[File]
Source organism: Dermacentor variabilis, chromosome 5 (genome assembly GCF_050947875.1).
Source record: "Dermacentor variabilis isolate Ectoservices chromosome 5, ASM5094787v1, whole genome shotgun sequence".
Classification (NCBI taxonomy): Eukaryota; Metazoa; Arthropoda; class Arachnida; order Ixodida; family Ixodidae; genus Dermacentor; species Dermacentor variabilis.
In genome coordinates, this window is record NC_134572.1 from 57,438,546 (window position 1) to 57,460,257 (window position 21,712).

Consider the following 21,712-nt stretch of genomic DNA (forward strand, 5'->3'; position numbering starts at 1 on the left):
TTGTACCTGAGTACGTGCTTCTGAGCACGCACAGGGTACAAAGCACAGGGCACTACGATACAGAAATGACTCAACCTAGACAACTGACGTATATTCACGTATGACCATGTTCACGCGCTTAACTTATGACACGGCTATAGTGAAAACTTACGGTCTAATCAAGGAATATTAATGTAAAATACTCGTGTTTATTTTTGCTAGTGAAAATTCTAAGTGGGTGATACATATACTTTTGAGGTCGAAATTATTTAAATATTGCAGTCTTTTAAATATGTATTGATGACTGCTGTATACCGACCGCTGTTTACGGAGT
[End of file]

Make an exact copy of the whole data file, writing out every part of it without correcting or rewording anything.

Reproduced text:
Source organism: Dermacentor variabilis, chromosome 5 (genome assembly GCF_050947875.1).
Source record: "Dermacentor variabilis isolate Ectoservices chromosome 5, ASM5094787v1, whole genome shotgun sequence".
Classification (NCBI taxonomy): Eukaryota; Metazoa; Arthropoda; class Arachnida; order Ixodida; family Ixodidae; genus Dermacentor; species Dermacentor variabilis.
In genome coordinates, this window is record NC_134572.1 from 57,438,546 (window position 1) to 57,460,257 (window position 21,712).

Consider the following 21,712-nt stretch of genomic DNA (forward strand, 5'->3'; position numbering starts at 1 on the left):
TTGTACCTGAGTACGTGCTTCTGAGCACGCACAGGGTACAAAGCACAGGGCACTACGATACAGAAATGACTCAACCTAGACAACTGACGTATATTCACGTATGACCATGTTCACGCGCTTAACTTATGACACGGCTATAGTGAAAACTTACGGTCTAATCAAGGAATATTAATGTAAAATACTCGTGTTTATTTTTGCTAGTGAAAATTCTAAGTGGGTGATACATATACTTTTGAGGTCGAAATTATTTAAATATTGCAGTCTTTTAAATATGTATTGATGACTGCTGTATACCGACCGCTGTTTACGGAGT